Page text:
Golf tee leveling device
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A device for placing a golf tee in a perfect vertical position. Said device consists of a body having an enlarged upper section and a tapered lower section pointing toward the ground. The bottom of the tapered lower section has a recess therein to receive a golf tee head which tee is to be pushed into the ground. The top of the enlarged upper section of the body receives a ring to which a domed glass sight glass is attached. The sight glass has a liquid therein including a bubble which will center itself in the dome when the body is perfectly horizontal. The golf tee will be placed perfectly in a vertical position when pushed into the ground and the bubble is centered in the dome. There is a lateral extension on a side of said body which has a sleeve thereon. A depth determining pin is frictionally received within the sleeve. The depth pin has markings thereon so that a predetermined depth can be achieved when the golf tee is pushed into ground.

Carpenter Jr., James W. (Greensboro, GA, US)
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Primary Examiner:
Attorney, Agent or Firm:
James W. Carpenter, Jr. (Greensboro, GA, US)
What I claim is:

1. A golf tee leveling device consisting of a solid body having an: enlarged section at its upper end and a tapered section at its lower end, said lower end having a recess therein for receiving a head of a golf tee therein and to be held therein by the fingers of a player, said upper end of said body having a flat surface including a ring thereon, said ring having a sight glass thereon with a domed surface, said sight glass having a liquid therein including a bubble floating in said liquid, said bubble moving to a center position within said dome when said leveling device is in a perfect horizontal position, whereby said golf tee will be placed into the ground in a perfect vertical position when said leveling device is in a perfect horizontal position.

2. The golf tee leveling device of claim 1 including a depth gauge attached to a lateral side of said body.

3. A device adapted to place a golf tee into the ground comprising a body having an enlarged upper section and a tapered lower section, said body having a lateral extension attached thereto, said lateral extension having a downwardly extending sleeve mounted thereon, said sleeve receiving an elongated depth pin therein, said golf tee placing device, when pushing a golf tee into the ground, will limit the extent of said tee being pushed into ground.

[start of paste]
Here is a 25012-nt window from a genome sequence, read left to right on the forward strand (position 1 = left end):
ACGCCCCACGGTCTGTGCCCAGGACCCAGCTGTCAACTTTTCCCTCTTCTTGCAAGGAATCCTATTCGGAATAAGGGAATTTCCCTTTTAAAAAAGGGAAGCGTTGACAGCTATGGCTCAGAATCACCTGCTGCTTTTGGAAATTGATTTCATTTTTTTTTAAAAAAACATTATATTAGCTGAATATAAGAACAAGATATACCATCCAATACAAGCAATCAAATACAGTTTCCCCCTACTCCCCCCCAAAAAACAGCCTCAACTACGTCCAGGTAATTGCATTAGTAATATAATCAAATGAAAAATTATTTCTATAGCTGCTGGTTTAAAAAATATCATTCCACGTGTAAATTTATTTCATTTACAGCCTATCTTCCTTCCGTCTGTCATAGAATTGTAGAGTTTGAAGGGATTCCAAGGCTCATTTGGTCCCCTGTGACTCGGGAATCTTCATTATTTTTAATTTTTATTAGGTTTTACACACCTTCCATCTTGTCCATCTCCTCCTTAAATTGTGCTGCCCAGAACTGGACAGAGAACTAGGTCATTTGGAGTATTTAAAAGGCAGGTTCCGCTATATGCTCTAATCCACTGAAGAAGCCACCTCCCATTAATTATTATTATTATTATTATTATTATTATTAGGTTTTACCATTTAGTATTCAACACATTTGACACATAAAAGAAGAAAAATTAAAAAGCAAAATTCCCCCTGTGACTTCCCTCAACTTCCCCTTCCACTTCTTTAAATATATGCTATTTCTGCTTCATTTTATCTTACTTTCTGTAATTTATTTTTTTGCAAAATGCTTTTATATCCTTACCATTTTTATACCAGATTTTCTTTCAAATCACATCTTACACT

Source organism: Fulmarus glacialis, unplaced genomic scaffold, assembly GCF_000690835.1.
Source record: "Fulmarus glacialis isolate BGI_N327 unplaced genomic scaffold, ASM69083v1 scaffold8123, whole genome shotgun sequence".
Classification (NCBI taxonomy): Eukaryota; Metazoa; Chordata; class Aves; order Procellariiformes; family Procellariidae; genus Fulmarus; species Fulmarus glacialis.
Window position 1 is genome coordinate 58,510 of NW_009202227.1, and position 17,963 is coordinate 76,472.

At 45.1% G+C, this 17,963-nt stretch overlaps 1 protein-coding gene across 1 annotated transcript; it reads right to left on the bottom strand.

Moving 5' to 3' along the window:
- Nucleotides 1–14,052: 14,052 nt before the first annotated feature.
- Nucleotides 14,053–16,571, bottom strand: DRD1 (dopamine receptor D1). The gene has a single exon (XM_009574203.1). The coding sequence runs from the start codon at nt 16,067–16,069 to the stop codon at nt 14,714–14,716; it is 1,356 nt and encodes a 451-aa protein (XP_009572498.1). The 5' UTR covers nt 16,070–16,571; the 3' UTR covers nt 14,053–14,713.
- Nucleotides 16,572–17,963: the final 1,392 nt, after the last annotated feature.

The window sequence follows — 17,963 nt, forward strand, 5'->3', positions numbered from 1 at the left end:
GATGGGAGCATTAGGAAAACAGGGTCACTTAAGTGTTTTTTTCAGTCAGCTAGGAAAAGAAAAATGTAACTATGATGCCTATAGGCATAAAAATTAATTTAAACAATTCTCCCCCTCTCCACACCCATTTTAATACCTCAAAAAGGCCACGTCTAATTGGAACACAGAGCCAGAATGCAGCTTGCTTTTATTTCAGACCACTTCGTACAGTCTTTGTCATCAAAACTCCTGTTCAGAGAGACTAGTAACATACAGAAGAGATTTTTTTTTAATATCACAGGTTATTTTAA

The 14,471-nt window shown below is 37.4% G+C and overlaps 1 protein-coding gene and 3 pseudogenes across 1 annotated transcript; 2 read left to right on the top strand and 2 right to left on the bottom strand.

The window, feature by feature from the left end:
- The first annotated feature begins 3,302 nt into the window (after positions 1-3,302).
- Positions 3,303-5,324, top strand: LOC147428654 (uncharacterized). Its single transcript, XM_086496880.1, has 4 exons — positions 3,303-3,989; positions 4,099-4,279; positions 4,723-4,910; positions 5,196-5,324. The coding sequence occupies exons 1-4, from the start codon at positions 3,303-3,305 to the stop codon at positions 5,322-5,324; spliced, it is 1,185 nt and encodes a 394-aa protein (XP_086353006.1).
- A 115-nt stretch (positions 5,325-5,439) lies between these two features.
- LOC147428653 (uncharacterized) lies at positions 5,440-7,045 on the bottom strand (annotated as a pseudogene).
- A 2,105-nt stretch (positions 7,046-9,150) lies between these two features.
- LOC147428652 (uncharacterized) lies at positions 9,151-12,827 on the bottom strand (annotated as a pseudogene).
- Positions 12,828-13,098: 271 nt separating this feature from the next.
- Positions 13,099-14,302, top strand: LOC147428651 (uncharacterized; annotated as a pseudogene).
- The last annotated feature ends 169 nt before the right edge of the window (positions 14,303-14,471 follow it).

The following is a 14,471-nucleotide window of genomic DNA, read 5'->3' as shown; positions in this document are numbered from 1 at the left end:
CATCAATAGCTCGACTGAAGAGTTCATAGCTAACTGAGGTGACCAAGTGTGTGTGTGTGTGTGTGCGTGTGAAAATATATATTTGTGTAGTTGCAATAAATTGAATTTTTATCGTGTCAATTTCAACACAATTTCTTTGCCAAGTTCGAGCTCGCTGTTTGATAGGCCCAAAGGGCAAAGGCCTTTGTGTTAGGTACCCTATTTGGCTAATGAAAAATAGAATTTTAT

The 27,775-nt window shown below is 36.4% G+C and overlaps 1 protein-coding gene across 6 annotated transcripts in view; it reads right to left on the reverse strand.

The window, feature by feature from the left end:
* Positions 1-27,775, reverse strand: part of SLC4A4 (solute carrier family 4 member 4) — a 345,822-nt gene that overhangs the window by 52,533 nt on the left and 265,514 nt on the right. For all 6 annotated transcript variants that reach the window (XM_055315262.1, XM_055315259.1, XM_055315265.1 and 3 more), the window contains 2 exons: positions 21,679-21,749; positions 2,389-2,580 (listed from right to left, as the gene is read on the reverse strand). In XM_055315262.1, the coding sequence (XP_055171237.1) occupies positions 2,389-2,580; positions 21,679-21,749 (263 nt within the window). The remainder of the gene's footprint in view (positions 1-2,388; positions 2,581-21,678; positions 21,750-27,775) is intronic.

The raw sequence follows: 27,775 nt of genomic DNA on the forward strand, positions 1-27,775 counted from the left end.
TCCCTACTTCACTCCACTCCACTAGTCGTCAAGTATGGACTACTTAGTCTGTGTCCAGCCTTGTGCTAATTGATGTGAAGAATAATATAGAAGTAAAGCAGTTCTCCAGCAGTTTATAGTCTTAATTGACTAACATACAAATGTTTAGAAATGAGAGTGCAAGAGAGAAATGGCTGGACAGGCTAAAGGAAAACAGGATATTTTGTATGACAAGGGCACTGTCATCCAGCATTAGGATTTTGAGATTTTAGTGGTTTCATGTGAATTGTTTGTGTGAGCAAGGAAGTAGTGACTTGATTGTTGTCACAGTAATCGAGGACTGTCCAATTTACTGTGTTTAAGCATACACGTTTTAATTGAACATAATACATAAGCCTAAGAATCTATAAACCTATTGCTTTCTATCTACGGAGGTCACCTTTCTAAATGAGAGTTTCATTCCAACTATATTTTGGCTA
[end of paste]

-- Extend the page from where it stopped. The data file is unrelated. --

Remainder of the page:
4. The device of claim 3 including depth determining markings on said depth pin.

5. The device of claim 3 including a friction fit between said sleeve and said depth pin.

6. The placing device of claim 3 including an enlarged head at the bottom of said depth pin to limit an insertion of said depth pin into the ground.



The golf Tee leveling device is used in the game of playing golf. The game of golf is played on a course, typically made up of either 9 or 18 holes. Each hole has a well designated starting area called a tee box. The rules of golf allow the player to insert a tee, a small peg with a concave top upon which the ball rests, into the ground for the purposes of hitting an initial shot (tee shot) toward the hole. On the tee box, the player inserts the tee into the ground by pushing it downward, and places the ball on top of the tee onto the concave top. The height and the vertical alignment of the tee are left to the discretion of the player and may be adjusted to a player's personal preference. The Golf Tee Leveling Device addresses both the height and the vertical alignment of the inserted tee, allowing the player consistency from hole to hole.


Each hole on a golf course consists of three distinct playing surfaces: the tee box, the fairway, and the green. Of the three surfaces, the tee box is the only surface designed to be level, and the only surface in which the golfer is allowed to physically place his/her ball on a tee prior to striking it. Unlike the tee box, the fairways and greens are often undulating, angled and/or sloped, so as to add to the difficulty and challenge of the course. On the fairways and the greens, a ball must be hit where it lies, without improving its position. The laws of physics dictate that a ball struck from a sloped or angled lie may take on a trajectory or flight path that differs vastly from a ball struck from a level surface. The player must, therefore, take into consideration the angle or slope of the terrain upon which the ball rests, prior to hitting the ball. This adds to the challenge and the complexity of the game.